The Past is Future: Modernity and Tradition from the 17th to 20th Centuries
In English 242: Reading Prose Fiction, we will be reading works such as Sir Thomas Browne’s Urn-Buriall and The Garden of Cyrus of 1658, Cormac McCarthy’s 1985 Blood Meridian, Virginia Wolff’s 1927 landmark modernist novel, To the Lighthouse and Lawrence Durrell’s 1957 novel Justine. You will note that the above works do not follow the logic of the current convention of “period studies” in which a literary or historical period is defined by very specific beginning and ending dates. Yet each of the works listed above are considered “modern.” Each of these works are modern in the sense that they challenge the accepted status and means of representation, literary or otherwise, along with the received wisdom and commonplaces that had been dominant in literary and historical writings of their given cultural climate. What is generally considered modern is relative to what is considered traditional, ancient, or conventional. The date of publication, or creation, is not what makes a work modern but rather the way in which it distinguishes itself from what came before it. The conceptual, institutional, and cultural implications of this are many and diffuse and this course will only touch on a small portion of them – most notably – how does a work of art pose a question that fundamentally challenges received traditions and practices? If it makes such a challenge isn’t it calling its own purpose or function into question? How does one dissolve a “tradition”? What is it and what does it entail to be “modern,” to be “new”? Is it possible, realistically or conceptually? And finally, have we, as a culture, ever been modern?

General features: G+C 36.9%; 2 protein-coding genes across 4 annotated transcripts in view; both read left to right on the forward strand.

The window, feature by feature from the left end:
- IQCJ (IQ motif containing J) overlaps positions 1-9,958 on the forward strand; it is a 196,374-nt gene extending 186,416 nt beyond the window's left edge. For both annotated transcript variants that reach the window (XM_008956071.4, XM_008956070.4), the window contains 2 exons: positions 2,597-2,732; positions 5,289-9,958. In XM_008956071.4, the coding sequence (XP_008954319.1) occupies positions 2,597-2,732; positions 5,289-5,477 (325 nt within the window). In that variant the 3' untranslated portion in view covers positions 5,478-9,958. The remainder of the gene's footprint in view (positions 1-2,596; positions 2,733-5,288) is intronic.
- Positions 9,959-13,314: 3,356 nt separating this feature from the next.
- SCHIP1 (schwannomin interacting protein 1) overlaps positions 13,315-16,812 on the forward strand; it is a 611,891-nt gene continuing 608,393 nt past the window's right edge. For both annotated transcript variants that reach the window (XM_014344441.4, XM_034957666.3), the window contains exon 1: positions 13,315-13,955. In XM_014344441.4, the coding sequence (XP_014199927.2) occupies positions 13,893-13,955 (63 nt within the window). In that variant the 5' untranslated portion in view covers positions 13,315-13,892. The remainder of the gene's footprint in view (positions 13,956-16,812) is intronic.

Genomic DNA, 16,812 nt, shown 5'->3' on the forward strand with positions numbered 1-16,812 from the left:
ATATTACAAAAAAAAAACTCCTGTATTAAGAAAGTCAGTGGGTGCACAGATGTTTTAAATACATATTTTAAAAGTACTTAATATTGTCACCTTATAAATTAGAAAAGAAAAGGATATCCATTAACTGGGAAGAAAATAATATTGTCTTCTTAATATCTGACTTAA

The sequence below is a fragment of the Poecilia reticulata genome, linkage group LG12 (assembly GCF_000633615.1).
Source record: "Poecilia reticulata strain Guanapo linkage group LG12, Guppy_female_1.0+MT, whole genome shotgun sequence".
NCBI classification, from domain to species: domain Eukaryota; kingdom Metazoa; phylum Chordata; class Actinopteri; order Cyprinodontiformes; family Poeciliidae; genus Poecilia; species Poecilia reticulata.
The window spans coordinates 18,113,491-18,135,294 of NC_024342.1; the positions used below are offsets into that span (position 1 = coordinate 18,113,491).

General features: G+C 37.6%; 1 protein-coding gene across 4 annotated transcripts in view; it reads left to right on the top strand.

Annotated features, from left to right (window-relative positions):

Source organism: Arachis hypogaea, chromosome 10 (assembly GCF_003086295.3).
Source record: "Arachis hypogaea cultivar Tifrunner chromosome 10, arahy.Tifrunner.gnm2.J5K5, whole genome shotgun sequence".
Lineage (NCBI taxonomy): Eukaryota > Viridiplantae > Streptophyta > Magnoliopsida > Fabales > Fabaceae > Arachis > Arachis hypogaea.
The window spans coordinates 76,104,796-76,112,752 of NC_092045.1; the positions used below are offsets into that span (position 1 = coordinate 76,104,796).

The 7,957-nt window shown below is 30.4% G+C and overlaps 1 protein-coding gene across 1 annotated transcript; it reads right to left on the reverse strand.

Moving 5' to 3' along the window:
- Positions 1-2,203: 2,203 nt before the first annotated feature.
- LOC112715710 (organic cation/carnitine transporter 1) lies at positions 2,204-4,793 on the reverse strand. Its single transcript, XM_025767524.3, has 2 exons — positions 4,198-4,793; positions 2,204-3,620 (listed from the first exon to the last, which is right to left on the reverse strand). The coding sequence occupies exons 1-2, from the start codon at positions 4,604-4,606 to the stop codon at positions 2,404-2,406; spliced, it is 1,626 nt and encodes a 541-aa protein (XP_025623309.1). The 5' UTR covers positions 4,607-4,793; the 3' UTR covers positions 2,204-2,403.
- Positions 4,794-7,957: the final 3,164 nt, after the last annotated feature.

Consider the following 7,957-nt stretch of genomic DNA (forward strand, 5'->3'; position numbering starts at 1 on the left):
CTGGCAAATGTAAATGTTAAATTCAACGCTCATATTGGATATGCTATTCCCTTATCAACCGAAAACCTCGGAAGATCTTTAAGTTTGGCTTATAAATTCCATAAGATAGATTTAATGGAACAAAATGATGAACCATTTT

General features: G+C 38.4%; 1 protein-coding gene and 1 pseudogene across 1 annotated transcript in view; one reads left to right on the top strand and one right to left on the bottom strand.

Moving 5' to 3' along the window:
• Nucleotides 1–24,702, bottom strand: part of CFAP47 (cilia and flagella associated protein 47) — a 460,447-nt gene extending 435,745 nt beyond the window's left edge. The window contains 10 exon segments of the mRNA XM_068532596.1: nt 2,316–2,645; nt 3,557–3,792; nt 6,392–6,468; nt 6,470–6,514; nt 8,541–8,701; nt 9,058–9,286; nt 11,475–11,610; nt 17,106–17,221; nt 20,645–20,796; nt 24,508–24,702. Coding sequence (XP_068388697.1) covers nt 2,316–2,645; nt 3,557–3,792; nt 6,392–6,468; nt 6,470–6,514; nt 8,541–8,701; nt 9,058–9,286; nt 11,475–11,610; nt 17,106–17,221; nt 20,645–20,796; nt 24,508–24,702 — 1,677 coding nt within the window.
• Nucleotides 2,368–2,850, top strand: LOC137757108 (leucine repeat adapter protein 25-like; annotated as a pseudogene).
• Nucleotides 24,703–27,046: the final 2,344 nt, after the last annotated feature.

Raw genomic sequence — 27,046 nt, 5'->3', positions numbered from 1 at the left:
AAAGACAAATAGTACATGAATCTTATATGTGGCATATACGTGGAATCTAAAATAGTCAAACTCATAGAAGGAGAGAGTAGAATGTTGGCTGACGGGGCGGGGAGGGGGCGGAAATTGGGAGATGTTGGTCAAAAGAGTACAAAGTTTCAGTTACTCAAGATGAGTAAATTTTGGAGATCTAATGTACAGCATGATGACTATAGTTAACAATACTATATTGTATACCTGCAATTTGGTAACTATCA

Cormac McCarthy - Blood Meridian
Thomas Browne - The Major Works
Virginia Woolf - To the Lighthouse